Sweden: Bank Support Authority, Blanket Guarantee, 1992, Anmol Makhija 2022 Yale School of Management

Sweden: Bank Support Authority, Blanket Guarantee, 1992, Anmol Makhija

Journal of Financial Crises

Following a period of rapid financial liberalization and a record credit boom in the 1980s, Sweden’s financial system suffered its worst shock in the post–World War II period. Swedish banks were heavily dependent on foreign credit, which dried up amid signs of instability. The Swedish government announced a blanket guarantee on September 24, 1992, for all banks’ obligations except share capital and perpetual subordinated loans. According to a 1995 IMF Working Paper by Drees and Pazarbasioglu, the purpose of the blanket guarantee was “to guarantee the stability of the payments system and to safeguard the general supply of credit.” The …


Korea: Blanket Guarantee, 1997, Bailey Decker 2022 Yale School of Management

Korea: Blanket Guarantee, 1997, Bailey Decker

Journal of Financial Crises

Korea entered the Asian Financial Crisis in August 1997 with highly leveraged firms and a banking system inexperienced in managing systemic risk. Korea faced a currency crisis and a banking crisis, as foreign banks froze credit to Korean commercial banks and merchant banks. On August 25, 1997, the Ministry of Economy and Finance (MOEF) announced that it would guarantee all Korean financial institutions’ foreign debt—both existing debt and new borrowings. Nonetheless, foreign lenders continued to withdraw credit from Korean financial institutions. On November 19, 1997, a newly appointed MOEF minister announced a suite of measures to promote foreign creditors’ confidence …


Ireland: Credit Institution (Financial Support) Scheme, 2008, Stella Schaefer-Brown 2022 Yale School of Management

Ireland: Credit Institution (Financial Support) Scheme, 2008, Stella Schaefer-Brown

Journal of Financial Crises

The Global Financial Crisis exposed fragilities in the Irish banking system and led to widespread runs on Irish banks. Irish authorities attempted to address the runs on September 22, 2008, by increasing the country’s deposit guarantee limit from EUR 20,000 to EUR 100,000 (USD 28,800 to USD 140,000) and raising the coverage of deposits from 90% to 100%. When the runs continued, the Irish minister for finance announced a blanket guarantee of bank liabilities on September 30 without consulting European Union authorities. The announcement specified the blanket guarantee would be effective immediately and remain in effect for two years. The …


Jamaica: Finsac Blanket Guarantee, 1997, Ayodeji George 2022 Yale School of Management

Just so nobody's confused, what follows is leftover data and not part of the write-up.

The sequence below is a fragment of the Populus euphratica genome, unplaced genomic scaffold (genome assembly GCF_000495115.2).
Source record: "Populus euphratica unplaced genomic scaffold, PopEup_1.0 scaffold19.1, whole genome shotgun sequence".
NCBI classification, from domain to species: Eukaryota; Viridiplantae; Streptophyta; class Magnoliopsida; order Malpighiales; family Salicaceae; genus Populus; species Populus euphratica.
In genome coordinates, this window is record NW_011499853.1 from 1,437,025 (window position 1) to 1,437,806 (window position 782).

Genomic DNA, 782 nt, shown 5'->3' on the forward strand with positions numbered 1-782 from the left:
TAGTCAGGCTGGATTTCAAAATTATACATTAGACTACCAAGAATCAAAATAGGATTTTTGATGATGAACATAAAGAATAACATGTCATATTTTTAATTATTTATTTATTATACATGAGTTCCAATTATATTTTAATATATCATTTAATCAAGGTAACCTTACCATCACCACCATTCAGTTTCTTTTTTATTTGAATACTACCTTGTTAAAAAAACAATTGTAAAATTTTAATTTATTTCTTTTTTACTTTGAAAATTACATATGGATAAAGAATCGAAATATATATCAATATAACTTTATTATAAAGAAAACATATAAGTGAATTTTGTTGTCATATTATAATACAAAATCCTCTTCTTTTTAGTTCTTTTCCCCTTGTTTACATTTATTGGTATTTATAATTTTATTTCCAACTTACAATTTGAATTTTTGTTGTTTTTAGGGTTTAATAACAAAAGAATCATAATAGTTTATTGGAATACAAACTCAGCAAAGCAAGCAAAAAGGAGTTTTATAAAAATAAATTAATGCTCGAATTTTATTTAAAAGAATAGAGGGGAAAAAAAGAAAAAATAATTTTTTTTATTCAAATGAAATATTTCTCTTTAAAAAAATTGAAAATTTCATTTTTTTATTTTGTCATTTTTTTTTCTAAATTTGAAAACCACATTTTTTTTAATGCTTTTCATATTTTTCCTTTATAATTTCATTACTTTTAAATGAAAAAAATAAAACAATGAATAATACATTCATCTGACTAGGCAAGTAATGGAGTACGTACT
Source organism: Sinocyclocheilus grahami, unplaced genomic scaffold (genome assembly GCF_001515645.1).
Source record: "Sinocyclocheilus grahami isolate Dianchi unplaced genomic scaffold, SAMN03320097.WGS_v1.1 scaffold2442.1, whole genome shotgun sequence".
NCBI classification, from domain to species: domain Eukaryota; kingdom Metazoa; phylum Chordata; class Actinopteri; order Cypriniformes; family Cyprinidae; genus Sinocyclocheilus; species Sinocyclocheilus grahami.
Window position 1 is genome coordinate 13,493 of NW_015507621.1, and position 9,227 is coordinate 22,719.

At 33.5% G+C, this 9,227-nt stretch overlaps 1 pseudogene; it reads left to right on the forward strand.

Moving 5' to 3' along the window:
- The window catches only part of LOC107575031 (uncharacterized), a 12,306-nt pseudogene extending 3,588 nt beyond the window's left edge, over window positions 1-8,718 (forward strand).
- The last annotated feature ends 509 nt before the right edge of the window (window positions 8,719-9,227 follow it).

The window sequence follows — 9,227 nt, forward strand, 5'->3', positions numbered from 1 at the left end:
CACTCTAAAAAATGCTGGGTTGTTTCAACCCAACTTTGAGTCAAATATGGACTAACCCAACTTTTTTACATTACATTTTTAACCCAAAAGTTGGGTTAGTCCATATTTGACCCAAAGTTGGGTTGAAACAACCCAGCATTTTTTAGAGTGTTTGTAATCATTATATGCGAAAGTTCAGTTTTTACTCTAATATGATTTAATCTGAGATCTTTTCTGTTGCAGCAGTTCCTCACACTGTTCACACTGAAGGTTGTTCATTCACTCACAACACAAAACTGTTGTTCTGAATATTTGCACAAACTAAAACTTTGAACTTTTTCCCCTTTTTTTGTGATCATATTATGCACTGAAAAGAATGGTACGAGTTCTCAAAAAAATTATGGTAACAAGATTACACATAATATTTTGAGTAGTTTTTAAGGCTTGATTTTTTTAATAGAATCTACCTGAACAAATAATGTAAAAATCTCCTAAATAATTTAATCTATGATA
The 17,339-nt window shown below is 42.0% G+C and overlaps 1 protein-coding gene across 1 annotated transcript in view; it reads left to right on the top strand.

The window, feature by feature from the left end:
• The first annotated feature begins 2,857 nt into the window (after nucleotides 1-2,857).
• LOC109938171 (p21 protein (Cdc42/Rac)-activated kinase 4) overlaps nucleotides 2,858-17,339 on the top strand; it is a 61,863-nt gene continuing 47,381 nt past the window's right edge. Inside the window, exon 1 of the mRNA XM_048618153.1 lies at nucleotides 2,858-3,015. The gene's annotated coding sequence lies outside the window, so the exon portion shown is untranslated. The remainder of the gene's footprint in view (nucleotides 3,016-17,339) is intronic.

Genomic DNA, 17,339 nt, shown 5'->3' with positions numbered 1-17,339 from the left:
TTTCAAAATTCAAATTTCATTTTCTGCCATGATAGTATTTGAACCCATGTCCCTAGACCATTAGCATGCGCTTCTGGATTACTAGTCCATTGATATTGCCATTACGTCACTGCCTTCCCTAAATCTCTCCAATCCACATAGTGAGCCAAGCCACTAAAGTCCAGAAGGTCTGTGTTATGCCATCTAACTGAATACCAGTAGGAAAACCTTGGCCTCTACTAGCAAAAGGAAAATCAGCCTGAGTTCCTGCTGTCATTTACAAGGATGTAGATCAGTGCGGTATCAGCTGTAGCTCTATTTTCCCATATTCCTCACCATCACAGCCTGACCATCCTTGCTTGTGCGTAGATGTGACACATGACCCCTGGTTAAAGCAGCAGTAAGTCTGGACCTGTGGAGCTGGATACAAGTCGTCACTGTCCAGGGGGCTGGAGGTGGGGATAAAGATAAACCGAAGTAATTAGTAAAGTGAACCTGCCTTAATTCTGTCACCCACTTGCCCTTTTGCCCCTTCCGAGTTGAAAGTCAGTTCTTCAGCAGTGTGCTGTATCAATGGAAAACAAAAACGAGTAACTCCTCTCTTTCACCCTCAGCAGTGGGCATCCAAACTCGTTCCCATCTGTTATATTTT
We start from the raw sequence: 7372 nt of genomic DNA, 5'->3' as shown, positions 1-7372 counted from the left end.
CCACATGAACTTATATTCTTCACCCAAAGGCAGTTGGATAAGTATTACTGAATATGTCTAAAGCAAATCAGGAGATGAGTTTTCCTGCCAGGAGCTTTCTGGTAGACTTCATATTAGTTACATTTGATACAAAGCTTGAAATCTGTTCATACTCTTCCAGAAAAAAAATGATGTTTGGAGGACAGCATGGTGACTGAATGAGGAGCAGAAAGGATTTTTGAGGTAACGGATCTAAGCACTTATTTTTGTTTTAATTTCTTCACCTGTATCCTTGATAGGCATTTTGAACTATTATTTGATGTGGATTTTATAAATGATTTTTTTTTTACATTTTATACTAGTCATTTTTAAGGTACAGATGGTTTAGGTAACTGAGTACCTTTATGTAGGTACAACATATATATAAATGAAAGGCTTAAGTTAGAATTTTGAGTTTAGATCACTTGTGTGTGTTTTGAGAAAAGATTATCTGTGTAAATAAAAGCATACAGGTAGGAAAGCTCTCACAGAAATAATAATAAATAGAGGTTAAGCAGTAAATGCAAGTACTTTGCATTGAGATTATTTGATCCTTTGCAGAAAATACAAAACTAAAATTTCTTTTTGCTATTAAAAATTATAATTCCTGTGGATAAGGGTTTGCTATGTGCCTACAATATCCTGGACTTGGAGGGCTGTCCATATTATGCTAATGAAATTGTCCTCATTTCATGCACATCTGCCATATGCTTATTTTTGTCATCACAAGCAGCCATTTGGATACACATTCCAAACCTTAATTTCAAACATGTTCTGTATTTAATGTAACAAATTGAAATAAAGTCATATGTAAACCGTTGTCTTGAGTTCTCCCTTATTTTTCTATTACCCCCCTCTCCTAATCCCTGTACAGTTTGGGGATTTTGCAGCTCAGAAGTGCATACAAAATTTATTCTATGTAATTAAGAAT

Jamaica: Finsac Blanket Guarantee, 1997, Ayodeji George

Journal of Financial Crises

After a period of sustained distress in the early 1990s, Jamaican financial institutions faced significant liquidity issues by 1996, evidenced by runs on banks by depositors. The government responded by creating the Financial Sector Adjustment Company (FINSAC) on January 29, 1997, to rehabilitate weak financial institutions and administer a blanket guarantee on financial sector liabilities. The blanket guarantee covered all deposit-taking financial institutions, life insurance policy providers, and pension funds registered under the Banking Act, Financial Institutions Act, and Insurance Act. Within eligible institutions, the blanket guarantee covered depositors’ funds in licensed deposit-taking institutions, pension funds managed by authorized institutions, …


Indonesia: Blanket Guarantee, 1998, Ayodeji George 2022 Yale School of Management

Indonesia: Blanket Guarantee, 1998, Ayodeji George

Journal of Financial Crises

The Indonesian government closed 16 banks on November 1, 1997. At the time, the government said it would guarantee depositors up to 20 million Indonesian rupiah (IDR; USD 6,000) per account. The lack of immediate full protection for large depositors caused deposit runs throughout the banking sector and undermined foreign confidence in the Indonesian financial system. In response, the Indonesian president on January 26, 1998, announced a blanket guarantee and created the Indonesian Bank Restructuring Agency (IBRA) to administer the guarantee and other bank rehabilitation efforts. The blanket guarantee covered all depositors and nonsubordinated creditors in locally incorporated commercial banks. …


Ecuador: Blanket Guarantee, 1998, Bailey Decker 2022 Yale School of Management

Ecuador: Blanket Guarantee, 1998, Bailey Decker

Journal of Financial Crises

After a series of exogenous shocks hit the Ecuadorian economy in 1997–1998, foreign creditors reassessed their emerging-market risk and reduced external credit lines to Ecuador, thus draining liquidity. The closure of a small bank called Solbanco in April 1998 triggered deposit runs at other banks. Banks sought assistance from the Central Bank of Ecuador (Banco Central del Ecuador, or BCE). By the end of September 1998, the BCE had issued emergency loans to 11 financial institutions, totaling nearly 30% of the money base. The crisis accelerated in August 1998 when Banco de Prestamos, the sixth-largest bank, was closed; the existing …